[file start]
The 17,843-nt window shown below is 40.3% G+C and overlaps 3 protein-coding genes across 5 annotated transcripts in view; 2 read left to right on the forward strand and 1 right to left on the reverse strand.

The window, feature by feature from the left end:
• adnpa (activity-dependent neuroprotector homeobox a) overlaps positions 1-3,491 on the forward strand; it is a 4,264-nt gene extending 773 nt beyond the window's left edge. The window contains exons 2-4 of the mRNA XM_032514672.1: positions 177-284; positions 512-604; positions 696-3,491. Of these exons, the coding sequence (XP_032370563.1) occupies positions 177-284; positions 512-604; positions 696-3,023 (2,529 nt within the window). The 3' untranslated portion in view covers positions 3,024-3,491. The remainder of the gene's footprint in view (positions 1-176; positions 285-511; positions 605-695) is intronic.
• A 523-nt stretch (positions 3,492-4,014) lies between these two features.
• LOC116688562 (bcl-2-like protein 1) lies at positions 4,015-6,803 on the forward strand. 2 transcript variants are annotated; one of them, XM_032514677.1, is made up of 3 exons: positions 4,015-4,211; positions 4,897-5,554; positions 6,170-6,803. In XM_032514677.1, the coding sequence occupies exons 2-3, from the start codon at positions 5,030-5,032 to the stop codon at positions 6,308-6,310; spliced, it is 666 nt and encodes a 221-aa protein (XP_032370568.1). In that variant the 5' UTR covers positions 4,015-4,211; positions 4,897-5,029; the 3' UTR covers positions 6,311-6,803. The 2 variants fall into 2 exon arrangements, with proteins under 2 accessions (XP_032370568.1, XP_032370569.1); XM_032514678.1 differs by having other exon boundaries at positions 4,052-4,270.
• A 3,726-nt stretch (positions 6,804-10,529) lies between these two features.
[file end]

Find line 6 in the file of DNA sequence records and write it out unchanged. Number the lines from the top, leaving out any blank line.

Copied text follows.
• A 3,726-nt stretch (positions 6,804-10,529) lies between these two features.